Mordecai Peter Centennial Brown (1876-1948)
St. Louis Cardinals 1903
Chicago Cubs 1904-1912; 1916
Cincinnati Reds 1913
St. Louis Terriers 1914
Brooklyn Tip-Tops 1915
Chicago Whales 1915
Career WAR: 55.1
Best Season: 1906 26-6 1.04 ERA (253 ERA+) 2.08 FIP 0.934 WHIP 9 ShO 144 K
Known For: The staff ace of an exceptional Chicago pitching staff during the first decade of the 20th century, Brown led the very talented Cubs to World Series wins in 1907 and 1908. His deformed hand allowed him to throw a “bewildering” curveball.
Quote: Brown’s sign off in his instructional manual How to Pitch Curves:
“I would like to meet every one of you personally if such a thing were possible. But as it isn’t possible, I want you to believe right now that Mordecai Brown’s hand is reaching out to you in the distance and he is wishing you–good luck.”
Nickname: Though he was (and is) commonly referred to as “Three Finger”, Brown technically had four and a half fingers on his right hand. From his SABR Bio:
Mordecai’s most familiar nickname was Three Finger, although he actually had four and a half fingers on his pitching hand. Because of childhood curiosity, Mordecai lost most of his right index finger in a piece of farming equipment. Not long after, he fell while chasing a rabbit and broke his other fingers. The result was a bent middle finger, a paralyzed little finger, and a stump where the index finger used to be.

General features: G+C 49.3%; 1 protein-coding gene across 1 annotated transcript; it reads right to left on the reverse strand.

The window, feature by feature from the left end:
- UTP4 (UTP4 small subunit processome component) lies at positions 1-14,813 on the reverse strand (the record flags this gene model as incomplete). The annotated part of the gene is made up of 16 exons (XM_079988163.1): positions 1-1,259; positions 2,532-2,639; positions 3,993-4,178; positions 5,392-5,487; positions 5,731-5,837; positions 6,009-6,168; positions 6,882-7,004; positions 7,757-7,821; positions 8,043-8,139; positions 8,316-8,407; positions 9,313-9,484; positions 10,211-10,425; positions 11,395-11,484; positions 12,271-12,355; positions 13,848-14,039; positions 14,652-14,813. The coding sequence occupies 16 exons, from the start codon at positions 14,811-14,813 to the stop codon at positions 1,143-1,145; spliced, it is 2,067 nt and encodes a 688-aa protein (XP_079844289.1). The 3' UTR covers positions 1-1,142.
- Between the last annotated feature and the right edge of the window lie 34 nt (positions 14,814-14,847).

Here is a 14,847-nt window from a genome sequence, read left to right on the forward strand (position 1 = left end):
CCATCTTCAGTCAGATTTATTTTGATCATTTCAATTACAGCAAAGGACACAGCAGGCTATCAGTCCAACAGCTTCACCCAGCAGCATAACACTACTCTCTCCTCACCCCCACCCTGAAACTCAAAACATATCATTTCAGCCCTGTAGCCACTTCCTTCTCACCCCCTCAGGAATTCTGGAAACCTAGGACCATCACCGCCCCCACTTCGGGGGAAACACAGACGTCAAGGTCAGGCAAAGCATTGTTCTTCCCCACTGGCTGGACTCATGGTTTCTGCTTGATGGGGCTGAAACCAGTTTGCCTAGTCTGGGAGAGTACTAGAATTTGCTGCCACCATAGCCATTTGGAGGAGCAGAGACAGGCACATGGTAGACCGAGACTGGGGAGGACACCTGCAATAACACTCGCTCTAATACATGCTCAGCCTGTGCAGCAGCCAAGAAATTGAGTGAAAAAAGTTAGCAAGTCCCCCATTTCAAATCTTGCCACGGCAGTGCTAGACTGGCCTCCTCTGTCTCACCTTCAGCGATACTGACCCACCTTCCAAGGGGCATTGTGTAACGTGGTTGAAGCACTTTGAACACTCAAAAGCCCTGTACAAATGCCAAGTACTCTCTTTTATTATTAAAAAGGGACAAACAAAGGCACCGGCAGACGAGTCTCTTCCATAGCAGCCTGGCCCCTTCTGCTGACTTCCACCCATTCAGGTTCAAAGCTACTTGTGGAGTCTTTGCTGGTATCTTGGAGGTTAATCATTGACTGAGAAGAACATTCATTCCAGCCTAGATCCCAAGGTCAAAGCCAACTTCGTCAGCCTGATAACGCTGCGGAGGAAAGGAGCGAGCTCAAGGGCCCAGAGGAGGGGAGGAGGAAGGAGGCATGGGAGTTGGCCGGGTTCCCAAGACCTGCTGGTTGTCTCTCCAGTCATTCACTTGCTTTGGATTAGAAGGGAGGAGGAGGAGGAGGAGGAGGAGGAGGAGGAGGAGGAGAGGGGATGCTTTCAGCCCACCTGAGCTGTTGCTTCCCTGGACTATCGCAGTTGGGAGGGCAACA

Rival: Brown had a career-long rivalry with contemporary (and fellow Half-Baked HOF’er) Christy Mathewson. After Mathewson beat Brown and the Cubs with a no-hitter in June of 1905, Brown won the next nine duels between the two, including the playoff replay of the “Merkle Boner” game in 1909; a game in which Brown entered as a relief pitcher in the first inning and later said he was as good as he had ever been.
The More Talented Brother: According to Brown family lore, Mordecai’s brother John may have been better at baseball than his famous sibling, but did not apply himself to the sport.